04:02 GMT07 July 2020
Listen Live
    Tech
    Get short URL
    292
    Subscribe

    European scientists have collected tiny mushrooms growing in Antarctic rocks and sent them to the International Space Station.

    Two types of fungi — Cryomyces antarcticus and Cryomyces minteri — were planted aboard the station in conditions close to those on Mars and kept in cells on a platform for experiments known as EXPOSE-E.

    After 18 months, more than 60 percent of the mushrooms' cells remained intact, namely with functioning DNA. According to the authors of the study, these results will help in a further search for life on Mars.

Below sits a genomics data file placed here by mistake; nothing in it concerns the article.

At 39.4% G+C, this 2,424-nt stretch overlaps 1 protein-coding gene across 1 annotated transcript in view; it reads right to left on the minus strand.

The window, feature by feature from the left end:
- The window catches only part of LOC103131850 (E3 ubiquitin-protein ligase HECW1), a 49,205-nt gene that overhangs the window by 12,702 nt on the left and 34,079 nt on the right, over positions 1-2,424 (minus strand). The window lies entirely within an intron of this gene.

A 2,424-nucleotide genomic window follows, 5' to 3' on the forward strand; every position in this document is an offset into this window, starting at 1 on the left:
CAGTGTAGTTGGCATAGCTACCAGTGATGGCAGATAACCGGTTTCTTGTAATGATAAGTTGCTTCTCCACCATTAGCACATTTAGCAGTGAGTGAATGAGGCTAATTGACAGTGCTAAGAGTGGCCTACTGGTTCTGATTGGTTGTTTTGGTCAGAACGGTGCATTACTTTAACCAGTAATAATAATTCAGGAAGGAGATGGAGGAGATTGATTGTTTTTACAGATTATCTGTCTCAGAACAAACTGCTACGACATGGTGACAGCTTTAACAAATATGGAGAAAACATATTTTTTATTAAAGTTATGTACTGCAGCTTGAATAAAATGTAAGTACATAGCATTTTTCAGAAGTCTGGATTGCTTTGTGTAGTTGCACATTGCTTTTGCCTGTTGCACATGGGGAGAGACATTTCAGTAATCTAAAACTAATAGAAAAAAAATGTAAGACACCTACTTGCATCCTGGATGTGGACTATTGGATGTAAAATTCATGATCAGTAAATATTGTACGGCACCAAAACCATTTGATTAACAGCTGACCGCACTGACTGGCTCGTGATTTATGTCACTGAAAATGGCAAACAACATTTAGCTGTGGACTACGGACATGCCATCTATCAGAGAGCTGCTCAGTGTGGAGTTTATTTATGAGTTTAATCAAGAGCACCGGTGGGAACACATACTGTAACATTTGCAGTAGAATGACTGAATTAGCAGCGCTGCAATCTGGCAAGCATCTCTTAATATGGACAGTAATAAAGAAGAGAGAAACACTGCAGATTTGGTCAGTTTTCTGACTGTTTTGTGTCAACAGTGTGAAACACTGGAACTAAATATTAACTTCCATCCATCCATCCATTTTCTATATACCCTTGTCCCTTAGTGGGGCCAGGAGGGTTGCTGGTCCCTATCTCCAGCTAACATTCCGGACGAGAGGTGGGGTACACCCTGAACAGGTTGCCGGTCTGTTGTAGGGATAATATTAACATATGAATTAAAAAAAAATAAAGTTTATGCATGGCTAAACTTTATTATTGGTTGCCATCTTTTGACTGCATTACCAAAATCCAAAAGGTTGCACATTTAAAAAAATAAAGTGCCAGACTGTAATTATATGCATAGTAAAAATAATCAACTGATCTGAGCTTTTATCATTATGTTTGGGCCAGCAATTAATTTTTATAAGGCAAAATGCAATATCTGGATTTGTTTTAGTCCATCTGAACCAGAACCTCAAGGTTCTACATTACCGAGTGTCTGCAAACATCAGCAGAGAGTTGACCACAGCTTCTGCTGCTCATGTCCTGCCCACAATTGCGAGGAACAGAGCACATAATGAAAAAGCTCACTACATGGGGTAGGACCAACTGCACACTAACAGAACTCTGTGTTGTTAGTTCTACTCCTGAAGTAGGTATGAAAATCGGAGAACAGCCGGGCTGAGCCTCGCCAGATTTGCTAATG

Experts have talked about the possibility of life on Mars for many centuries considering the planet's proximity and similarity to Earth. However, despite a number of assumptions there has not been so far any evidence of life existing on the planet.

    The work was published in the journal Astrobiology; the main author of the study is Professor Silvano Onofri from the University of Tuscany, Italy.

    Related:

    French Instrument Leak Delays Mars Mission for 26 Months - NASA
    Spacecraft for Mars Mission Sent to California Launch Site
    NASA: Life May Survive on Mars in Water Beneath Surface
    Tags:
    planet, life, mushrooms, space, Mars
    Community standardsDiscussion